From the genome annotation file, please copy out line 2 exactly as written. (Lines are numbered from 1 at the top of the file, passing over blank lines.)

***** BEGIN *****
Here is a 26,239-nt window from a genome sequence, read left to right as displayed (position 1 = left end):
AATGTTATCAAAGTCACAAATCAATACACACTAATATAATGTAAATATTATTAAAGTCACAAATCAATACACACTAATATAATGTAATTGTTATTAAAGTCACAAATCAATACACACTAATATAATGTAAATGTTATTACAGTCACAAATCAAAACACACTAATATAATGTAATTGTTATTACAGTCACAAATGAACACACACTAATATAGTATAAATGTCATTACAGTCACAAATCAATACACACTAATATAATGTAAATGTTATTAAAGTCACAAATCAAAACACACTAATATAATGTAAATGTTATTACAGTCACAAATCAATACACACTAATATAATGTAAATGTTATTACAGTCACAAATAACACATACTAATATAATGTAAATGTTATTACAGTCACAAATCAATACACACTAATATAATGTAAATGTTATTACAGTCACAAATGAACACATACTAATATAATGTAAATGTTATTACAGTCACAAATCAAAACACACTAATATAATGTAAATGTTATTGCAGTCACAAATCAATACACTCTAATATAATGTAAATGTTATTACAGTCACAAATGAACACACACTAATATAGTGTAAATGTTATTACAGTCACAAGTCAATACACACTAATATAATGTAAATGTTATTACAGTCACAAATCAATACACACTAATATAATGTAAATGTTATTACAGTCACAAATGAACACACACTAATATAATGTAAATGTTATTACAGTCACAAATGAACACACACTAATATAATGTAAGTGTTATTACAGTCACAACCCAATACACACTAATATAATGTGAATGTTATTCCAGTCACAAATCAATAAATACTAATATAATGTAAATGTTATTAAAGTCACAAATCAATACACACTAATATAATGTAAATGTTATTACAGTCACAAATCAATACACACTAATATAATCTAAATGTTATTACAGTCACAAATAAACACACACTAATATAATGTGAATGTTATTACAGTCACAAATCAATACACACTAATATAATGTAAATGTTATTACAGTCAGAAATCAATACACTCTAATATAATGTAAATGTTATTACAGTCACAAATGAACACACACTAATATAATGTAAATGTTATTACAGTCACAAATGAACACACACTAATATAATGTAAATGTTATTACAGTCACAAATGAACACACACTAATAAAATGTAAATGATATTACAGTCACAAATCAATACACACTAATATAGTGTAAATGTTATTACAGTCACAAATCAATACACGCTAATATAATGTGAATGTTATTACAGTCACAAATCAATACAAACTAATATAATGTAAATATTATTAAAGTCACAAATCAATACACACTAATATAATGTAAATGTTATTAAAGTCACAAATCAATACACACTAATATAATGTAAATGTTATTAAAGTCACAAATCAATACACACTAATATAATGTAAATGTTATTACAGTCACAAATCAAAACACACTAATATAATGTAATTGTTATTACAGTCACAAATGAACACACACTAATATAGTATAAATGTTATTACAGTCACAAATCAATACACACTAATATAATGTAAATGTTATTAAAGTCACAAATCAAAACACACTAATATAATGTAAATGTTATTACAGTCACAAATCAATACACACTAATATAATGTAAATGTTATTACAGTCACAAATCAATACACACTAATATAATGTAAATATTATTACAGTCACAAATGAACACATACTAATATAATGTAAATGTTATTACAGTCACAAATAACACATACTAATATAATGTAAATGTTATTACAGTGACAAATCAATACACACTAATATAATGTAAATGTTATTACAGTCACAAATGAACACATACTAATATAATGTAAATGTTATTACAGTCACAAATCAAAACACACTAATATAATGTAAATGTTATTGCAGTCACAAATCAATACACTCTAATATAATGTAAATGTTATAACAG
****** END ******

AATGTTATCAAAGTCACAAATCAATACACACTAATATAATGTAAATATTATTAAAGTCACAAATCAATACACACTAATATAATGTAATTGTTATTAAAGTCACAAATCAATACACACTAATATAATGTAAATGTTATTACAGTCACAAATCAAAACACACTAATATAATGTAATTGTTATTACAGTCACAAATGAACACACACTAATATAGTATAAATGTCATTACAGTCACAAATCAATACACACTAATATAATGTAAATGTTATTAAAGTCACAAATCAAAACACACTAATATAATGTAAATGTTATTACAGTCACAAATCAATACACACTAATATAATGTAAATGTTATTACAGTCACAAATAACACATACTAATATAATGTAAATGTTATTACAGTCACAAATCAATACACACTAATATAATGTAAATGTTATTACAGTCACAAATGAACACATACTAATATAATGTAAATGTTATTACAGTCACAAATCAAAACACACTAATATAATGTAAATGTTATTGCAGTCACAAATCAATACACTCTAATATAATGTAAATGTTATTACAGTCACAAATGAACACACACTAATATAGTGTAAATGTTATTACAGTCACAAGTCAATACACACTAATATAATGTAAATGTTATTACAGTCACAAATCAATACACACTAATATAATGTAAATGTTATTACAGTCACAAATGAACACACACTAATATAATGTAAATGTTATTACAGTCACAAATGAACACACACTAATATAATGTAAGTGTTATTACAGTCACAACCCAATACACACTAATATAATGTGAATGTTATTCCAGTCACAAATCAATAAATACTAATATAATGTAAATGTTATTAAAGTCACAAATCAATACACACTAATATAATGTAAATGTTATTACAGTCACAAATCAATACACACTAATATAATCTAAATGTTATTACAGTCACAAATAAACACACACTAATATAATGTGAATGTTATTACAGTCACAAATCAATACACACTAATATAATGTAAATGTTATTACAGTCAGAAATCAATACACTCTAATATAATGTAAATGTTATTACAGTCACAAATGAACACACACTAATATAATGTAAATGTTATTACAGTCACAAATGAACACACACTAATATAATGTAAATGTTATTACAGTCACAAATGAACACACACTAATAAAATGTAAATGATATTACAGTCACAAATCAATACACACTAATATAGTGTAAATGTTATTACAGTCACAAATCAATACACGCTAATATAATGTGAATGTTATTACAGTCACAAATCAATACAAACTAATATAATGTAAATATTATTAAAGTCACAAATCAATACACACTAATATAATGTAAATGTTATTAAAGTCACAAATCAATACACACTAATATAATGTAAATGTTATTAAAGTCACAAATCAATACACACTAATATAATGTAAATGTTATTACAGTCACAAATCAAAACACACTAATATAATGTAATTGTTATTACAGTCACAAATGAACACACACTAATATAGTATAAATGTTATTACAGTCACAAATCAATACACACTAATATAATGTAAATGTTATTAAAGTCACAAATCAAAACACACTAATATAATGTAAATGTTATTACAGTCACAAATCAATACACACTAATATAATGTAAATGTTATTACAGTCACAAATCAATACACACTAATATAATGTAAATATTATTACAGTCACAAATGAACACATACTAATATAATGTAAATGTTATTACAGTCACAAATAACACATACTAATATAATGTAAATGTTATTACAGTGACAAATCAATACACACTAATATAATGTAAATGTTATTACAGTCACAAATGAACACATACTAATATAATGTAAATGTTATTACAGTCACAAATCAAAACACACTAATATAATGTAAATGTTATTGCAGTCACAAATCAATACACTCTAATATAATGTAAATGTTATAACAG